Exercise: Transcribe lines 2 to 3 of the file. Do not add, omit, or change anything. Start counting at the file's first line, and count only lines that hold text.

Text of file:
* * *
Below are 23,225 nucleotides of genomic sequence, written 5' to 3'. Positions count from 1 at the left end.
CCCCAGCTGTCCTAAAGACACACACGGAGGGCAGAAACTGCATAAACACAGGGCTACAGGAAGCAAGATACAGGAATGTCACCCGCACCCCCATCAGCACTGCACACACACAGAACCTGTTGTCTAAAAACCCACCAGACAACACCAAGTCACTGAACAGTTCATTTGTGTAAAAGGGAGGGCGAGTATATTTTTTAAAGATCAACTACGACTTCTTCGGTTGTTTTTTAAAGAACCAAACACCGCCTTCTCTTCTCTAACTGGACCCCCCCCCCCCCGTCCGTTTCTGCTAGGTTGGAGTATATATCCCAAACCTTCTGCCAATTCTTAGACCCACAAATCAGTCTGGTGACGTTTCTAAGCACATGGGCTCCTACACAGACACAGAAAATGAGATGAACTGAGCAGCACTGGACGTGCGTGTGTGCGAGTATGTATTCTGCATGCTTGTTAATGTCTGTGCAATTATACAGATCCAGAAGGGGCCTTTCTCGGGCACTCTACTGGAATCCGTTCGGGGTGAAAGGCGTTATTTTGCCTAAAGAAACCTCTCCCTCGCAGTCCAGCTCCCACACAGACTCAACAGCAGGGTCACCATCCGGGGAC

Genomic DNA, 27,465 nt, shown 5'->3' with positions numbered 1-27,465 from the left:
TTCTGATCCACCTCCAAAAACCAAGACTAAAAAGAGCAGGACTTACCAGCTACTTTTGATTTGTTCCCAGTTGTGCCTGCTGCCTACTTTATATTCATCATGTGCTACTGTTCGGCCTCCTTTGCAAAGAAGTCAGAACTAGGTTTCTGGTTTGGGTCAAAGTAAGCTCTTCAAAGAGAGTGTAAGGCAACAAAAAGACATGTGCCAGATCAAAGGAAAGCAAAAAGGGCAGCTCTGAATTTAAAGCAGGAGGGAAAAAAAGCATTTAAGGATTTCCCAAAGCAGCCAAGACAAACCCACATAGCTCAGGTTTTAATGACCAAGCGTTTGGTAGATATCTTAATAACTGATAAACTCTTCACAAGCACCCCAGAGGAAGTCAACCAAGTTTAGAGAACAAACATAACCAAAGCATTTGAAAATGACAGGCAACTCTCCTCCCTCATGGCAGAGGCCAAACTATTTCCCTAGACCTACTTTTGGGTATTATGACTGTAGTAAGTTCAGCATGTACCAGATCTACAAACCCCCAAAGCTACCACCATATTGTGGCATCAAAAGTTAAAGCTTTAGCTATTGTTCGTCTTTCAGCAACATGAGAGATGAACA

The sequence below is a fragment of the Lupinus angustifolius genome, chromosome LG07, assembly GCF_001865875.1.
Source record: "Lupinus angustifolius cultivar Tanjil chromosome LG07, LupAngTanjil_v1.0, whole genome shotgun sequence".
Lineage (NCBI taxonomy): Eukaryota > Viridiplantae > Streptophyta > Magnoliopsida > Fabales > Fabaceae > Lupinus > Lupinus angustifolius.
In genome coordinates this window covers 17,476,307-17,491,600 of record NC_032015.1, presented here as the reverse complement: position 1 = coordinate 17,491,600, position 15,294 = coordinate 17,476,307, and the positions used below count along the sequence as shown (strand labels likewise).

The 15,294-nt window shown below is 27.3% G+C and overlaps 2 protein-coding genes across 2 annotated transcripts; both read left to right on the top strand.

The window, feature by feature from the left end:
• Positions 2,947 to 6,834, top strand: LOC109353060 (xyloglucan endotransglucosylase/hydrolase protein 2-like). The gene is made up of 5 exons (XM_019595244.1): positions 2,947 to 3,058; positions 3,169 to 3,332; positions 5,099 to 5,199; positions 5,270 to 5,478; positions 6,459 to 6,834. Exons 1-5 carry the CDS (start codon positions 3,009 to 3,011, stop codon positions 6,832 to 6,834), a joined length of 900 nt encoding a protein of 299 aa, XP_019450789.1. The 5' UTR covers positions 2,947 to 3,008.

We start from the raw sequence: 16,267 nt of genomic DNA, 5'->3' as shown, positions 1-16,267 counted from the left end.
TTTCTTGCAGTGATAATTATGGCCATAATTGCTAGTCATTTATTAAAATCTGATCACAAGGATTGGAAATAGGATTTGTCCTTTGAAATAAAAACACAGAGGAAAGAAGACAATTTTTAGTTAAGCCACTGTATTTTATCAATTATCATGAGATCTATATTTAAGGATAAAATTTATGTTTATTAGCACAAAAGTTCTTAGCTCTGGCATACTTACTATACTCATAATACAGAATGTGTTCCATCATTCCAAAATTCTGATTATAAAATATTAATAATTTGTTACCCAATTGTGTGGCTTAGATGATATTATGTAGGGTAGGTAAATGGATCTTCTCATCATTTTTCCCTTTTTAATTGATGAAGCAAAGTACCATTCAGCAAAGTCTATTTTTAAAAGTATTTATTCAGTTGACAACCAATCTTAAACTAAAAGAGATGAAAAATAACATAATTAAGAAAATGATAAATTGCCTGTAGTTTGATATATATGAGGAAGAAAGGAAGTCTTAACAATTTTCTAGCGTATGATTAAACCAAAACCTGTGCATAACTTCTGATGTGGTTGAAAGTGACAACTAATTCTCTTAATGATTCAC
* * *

CCCCAGCTGTCCTAAAGACACACACGGAGGGCAGAAACTGCATAAACACAGGGCTACAGGAAGCAAGATACAGGAATGTCACCCGCACCCCCATCAGCACTGCACACACACAGAACCTGTTGTCTAAAAACCCACCAGACAACACCAAGTCACTGAACAGTTCATTTGTGTAAAAGGGAGGGCGAGTATATTTTTTAAAGATCAACTACGACTTCTTCGGTTGTTTTTTAAAGAACCAAACACCGCCTTCTCTTCTCTAACTGGACCCCCCCCCCCCCGTCCGTTTCTGCTAGGTTGGAGTATATATCCCAAACCTTCTGCCAATTCTTAGACCCACAAATCAGTCTGGTGACGTTTCTAAGCACATGGGCTCCTACACAGACACAGAAAATGAGATGAACTGAGCAGCACTGGACGTGCGTGTGTGCGAGTATGTATTCTGCATGCTTGTTAATGTCTGTGCAATTATACAGATCCAGAAGGGGCCTTTCTCGGGCACTCTACTGGAATCCGTTCGGGGTGAAAGGCGTTATTTTGCCTAAAGAAACCTCTCCCTCGCAGTCCAGCTCCCACACAGACTCAACAGCAGGGTCACCATCCGGGGAC

Genomic DNA, 27,465 nt, shown 5'->3' with positions numbered 1-27,465 from the left: